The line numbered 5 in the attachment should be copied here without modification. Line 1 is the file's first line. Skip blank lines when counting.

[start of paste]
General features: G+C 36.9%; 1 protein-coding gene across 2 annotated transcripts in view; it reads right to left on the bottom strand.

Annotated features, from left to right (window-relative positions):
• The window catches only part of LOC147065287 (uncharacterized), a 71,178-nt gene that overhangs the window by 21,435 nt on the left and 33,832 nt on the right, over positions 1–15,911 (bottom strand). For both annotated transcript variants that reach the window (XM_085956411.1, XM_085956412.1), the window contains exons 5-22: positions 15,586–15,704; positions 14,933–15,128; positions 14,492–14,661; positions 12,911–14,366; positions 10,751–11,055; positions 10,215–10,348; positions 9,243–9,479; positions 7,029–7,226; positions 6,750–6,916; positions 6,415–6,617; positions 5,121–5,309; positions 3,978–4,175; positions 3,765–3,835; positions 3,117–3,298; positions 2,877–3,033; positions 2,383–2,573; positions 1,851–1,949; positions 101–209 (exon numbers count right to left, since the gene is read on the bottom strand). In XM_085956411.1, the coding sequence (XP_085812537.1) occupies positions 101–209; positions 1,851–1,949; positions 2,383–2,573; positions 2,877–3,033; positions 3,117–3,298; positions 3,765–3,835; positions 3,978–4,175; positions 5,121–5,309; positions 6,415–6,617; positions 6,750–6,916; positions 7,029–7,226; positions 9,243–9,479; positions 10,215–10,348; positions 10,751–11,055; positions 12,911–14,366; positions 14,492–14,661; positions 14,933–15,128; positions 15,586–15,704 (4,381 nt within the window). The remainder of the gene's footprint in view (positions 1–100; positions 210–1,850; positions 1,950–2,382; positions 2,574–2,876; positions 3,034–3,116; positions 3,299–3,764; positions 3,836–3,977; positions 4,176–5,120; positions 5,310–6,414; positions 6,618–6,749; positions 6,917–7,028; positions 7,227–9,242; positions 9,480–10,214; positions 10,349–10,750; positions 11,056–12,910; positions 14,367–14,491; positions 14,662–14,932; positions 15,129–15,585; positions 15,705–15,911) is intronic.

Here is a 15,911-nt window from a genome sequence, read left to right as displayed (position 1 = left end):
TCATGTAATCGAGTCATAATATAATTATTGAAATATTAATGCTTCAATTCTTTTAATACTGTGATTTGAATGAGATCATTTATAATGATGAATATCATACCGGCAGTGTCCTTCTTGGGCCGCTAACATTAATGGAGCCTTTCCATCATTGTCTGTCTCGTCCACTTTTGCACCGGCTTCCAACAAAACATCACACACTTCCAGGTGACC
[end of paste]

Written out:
TCATGTAATCGAGTCATAATATAATTATTGAAATATTAATGCTTCAATTCTTTTAATACTGTGATTTGAATGAGATCATTTATAATGATGAATATCATACCGGCAGTGTCCTTCTTGGGCCGCTAACATTAATGGAGCCTTTCCATCATTGTCTGTCTCGTCCACTTTTGCACCGGCTTCCAACAAAACATCACACACTTCCAGGTGACC